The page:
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The One About Nirvana, Monks and Finding a Laos Lettuce Wrap Lady

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The city of Luang Prabang, Laos is a UNESCO World Heritage Site. 
Doing as the monks do, we woke with the rising sun to witness Binthabhat; the daily ritual of giving alms to monks. 
Giving alms is just another way for travellers to get scammed or ripped off. You can barter for your alms, but this just seems a shame in the light of what is suppose to be a good cause. No bartering took place for us here, but to pay 40,000 kip (four U.S. dollars)for a couple scoops of sticky rice is outrageous. I had heard the price go as low as 10,000 kip.
The act of giving alms is believed by Theravadan Buddhists to be a means of earning brownie points leading to a better afterlife or reducing the amount of times one is re-born, or reincarnated, before finding nirvana. Not the band, but a mental cleansing of the Three Poisons: lobha, dvesha and moha, or greed, hate and ignorance. It is thought to free you from the cycle of death, rebirth and the troublesome effects of karma.  If you are wondering, Kurt Cobain was indeed a practicing buddhist and after his cremation a handful of his ashes are said to have been given to a buddhist monk to make a tsatsu (a memorial sculpture). You can help but wonder if monks think…if I find nirvana, will Kurt Cobain be there? Although they abstain from speech and many modern luxuries, monks are contradictingly quite with the times – doubling on a scooter to using cellphones and surfing the net (image of monk using a computer). In Thai wedding rituals the ceremony will actually come to halt for the men in robes to break for a Coke,  http://www.thaiworldview.com/bouddha/wed1.htm.
Wats in Luang Prabang? Lots of French colonial-style architecture, cafes and shops. Unlike many countries around the world who’s most redundant mark of modern day culture is a Starbucks on every corner, there actually isn’t a Starbucks in Laos at all. Instead, streets are sprinkled with multiple wats (temples); there are more than 30 wats in Luang Prabang. Climbing the 300 or so steps to the top of Mount Phousi, one of the most impressive views in this small city can be found. Half way up the stairs you’ll find local ladies selling woven, bamboo cages with live birds inside. It took me a while to figure out that the chirping was coming from inside the bamboo cages (a very Zoolander computer files moment). You can buy one (10,000 kip) and release the bird at the top of Phousi for good luck. It was explained to me that these women actually find these freed birds and recapture them for the next batch of freeing-fanatic tourists.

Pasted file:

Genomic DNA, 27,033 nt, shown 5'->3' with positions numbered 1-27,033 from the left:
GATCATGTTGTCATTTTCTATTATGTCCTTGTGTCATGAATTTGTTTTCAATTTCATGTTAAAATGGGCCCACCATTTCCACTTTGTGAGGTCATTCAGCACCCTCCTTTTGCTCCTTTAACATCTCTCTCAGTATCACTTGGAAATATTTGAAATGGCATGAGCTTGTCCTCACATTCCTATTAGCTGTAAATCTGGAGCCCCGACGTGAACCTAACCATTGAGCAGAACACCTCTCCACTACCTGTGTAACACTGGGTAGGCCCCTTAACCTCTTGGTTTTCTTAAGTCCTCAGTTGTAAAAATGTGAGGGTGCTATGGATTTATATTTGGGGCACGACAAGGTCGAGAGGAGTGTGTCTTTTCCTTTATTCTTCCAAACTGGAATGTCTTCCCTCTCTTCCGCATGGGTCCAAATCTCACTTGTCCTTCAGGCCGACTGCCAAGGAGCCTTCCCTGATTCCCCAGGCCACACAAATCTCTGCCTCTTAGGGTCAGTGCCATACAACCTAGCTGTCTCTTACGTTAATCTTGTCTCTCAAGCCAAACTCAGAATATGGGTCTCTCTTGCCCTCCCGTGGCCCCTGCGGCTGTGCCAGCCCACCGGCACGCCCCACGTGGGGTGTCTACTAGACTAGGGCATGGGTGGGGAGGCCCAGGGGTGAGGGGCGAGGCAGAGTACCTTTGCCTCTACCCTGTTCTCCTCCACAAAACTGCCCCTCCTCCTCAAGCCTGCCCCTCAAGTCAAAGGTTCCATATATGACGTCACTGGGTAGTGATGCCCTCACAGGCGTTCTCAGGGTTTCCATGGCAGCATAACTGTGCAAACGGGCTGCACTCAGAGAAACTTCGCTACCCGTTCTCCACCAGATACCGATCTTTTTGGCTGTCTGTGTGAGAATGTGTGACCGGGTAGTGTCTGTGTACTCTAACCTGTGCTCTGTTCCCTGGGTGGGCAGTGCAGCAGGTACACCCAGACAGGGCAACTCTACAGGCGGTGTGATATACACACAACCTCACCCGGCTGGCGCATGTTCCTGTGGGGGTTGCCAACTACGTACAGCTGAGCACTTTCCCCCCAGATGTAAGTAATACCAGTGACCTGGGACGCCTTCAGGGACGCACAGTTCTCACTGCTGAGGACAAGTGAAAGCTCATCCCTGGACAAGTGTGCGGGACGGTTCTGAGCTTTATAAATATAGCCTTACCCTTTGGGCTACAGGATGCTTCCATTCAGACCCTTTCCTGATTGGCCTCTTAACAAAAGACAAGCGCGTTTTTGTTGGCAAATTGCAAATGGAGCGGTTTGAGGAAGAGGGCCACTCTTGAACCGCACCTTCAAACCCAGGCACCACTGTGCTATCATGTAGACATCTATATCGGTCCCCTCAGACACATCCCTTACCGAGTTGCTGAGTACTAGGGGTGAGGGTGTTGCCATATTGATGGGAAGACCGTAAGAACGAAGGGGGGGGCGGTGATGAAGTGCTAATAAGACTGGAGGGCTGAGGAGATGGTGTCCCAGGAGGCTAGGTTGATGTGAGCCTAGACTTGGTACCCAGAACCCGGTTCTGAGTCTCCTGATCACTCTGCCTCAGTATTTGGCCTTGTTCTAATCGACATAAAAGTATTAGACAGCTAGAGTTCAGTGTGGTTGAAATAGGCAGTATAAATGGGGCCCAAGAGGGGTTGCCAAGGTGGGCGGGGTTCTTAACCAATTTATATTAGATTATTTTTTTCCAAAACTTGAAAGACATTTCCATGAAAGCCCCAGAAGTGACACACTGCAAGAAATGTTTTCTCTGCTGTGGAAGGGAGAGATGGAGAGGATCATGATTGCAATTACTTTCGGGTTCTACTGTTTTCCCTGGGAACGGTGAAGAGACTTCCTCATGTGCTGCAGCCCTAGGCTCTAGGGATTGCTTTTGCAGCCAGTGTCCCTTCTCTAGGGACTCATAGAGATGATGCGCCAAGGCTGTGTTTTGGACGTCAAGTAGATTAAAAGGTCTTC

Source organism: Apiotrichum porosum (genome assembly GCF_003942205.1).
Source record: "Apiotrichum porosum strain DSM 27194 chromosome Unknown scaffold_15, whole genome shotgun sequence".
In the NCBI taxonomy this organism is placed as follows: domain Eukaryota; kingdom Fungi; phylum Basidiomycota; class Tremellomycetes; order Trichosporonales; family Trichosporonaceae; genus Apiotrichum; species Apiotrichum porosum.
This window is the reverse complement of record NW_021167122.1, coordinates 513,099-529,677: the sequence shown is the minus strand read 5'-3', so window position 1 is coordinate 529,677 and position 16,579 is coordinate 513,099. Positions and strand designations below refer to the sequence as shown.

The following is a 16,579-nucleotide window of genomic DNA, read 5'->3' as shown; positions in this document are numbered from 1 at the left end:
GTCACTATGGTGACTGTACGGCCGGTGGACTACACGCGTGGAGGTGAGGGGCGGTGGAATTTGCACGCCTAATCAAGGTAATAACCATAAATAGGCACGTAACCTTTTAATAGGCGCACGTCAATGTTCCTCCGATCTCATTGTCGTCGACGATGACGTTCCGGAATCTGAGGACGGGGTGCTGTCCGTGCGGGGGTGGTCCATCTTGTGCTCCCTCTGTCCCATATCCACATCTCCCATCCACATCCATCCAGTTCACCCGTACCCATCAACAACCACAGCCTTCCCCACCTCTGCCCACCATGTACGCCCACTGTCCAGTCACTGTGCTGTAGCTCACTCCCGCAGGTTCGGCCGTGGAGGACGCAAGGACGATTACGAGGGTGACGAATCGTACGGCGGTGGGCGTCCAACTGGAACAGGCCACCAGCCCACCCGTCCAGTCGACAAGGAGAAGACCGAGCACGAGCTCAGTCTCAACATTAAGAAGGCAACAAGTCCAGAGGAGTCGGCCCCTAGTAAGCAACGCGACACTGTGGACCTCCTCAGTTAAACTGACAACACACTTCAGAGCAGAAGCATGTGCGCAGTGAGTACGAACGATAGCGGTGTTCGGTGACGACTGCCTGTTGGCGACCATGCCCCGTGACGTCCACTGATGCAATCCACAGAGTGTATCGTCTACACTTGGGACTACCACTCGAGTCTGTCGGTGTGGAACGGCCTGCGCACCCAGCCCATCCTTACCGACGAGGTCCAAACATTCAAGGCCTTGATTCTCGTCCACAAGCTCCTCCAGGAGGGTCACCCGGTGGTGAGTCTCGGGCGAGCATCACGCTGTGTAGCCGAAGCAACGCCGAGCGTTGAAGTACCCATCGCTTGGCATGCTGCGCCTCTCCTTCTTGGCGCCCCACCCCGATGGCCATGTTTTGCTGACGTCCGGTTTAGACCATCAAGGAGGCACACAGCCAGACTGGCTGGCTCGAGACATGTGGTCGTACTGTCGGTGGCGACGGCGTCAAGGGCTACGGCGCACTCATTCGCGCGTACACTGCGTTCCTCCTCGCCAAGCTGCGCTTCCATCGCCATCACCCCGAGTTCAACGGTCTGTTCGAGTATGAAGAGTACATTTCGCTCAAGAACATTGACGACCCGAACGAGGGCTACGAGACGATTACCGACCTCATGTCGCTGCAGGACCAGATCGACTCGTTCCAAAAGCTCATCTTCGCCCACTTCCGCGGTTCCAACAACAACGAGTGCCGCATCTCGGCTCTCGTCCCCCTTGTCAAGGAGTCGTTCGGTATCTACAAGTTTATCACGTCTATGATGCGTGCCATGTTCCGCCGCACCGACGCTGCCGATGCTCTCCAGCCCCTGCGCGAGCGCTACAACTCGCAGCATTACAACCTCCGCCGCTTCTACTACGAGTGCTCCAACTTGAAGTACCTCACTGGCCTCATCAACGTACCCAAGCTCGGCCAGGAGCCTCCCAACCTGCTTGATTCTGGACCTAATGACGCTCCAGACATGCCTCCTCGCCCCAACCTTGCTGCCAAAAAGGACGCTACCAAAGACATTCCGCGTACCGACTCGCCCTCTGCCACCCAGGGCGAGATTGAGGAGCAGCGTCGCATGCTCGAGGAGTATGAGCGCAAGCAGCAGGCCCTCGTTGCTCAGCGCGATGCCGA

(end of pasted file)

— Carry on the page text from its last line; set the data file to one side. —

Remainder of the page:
The Pak Ou Caves in Luang Prabang, which are usually reached by riding upstream on a boat, contain a number of impressive rock formations, and miniture statues placed by the very first worshippers and preserved by their descendants. Our long-tail boat trip to the caves was interesting, sadly with the caves being the sortest part. Docking, our guide told us we’d have 30 minutes to spend exploring…and of course there would be the largest group of Chinese tourists arriving at the exact same time. We’d shuffle and contort our way behind the umbrella ridden crew on the most overcast of days. We’d be given a good half hour to visit the driver’s friend’s whiskey plantation on the way. We’d dock and were told we’d have to pay 10,000 kip each to visit. I had no problem supporting the local people, but when you pay the initial price for the Pak Ou Cave with whiskey tasting included it’s hard to resist the tear-jerking pout. Again – the tricky Laos at work. We would get ourselves a free tasting of some homebrewed lao lao whiskey.
Lao Lao is a rice whiskey made in Laos  Various flavoured lao-laos are made by macerating such additives as honey, scorpions or snakes. Suckers for a good time, we grabbed a bottle. That bottle has since gone on to provide much in the way of entertainment and sanity on some very interesting bus rides through Laos.
I’d heard that Laos baguettes were to die for, but sadly they fell short offering little flavour and for that matter lacking sandwich satisfaction. I did, however, discover the lettuce wraps. We had been told to find the lettuce wrap lady on the a street corner that leads down from the Spicy Laos hostel heading in the direction of the night market. San Diego Brandon had been given specific orders from a friend to try these little delicacies if ever in Luang Prabang. So the slow boat crew set out to find the Laos Lettuce Wrap Lady. We found her perched on a bed of grass with a folding a trillion little bundles of goodness. Fresh leaves of green filled with cilantro, mint, rice noodles, bean sprouts, cardamom and peanut paste. The Yank insisted the lettuce wraps be included in this posting. “How could you forget the wraps? That nut sauce was so good” were the exact words…nut sauce.
When you find the easily missed ‘food alley’, you’ve found Luang Prabang’s food heaven. the strip is soley dedicated to food and a hungry travellers mecca. You can score a full plate of buffet-style grub for a dollar. A little bag of six lettuce rolls is 5,000 kip. Cheap.
The Limey

4 comments on “The One About Nirvana, Monks and Finding a Laos Lettuce Wrap Lady

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      July 6, 2013

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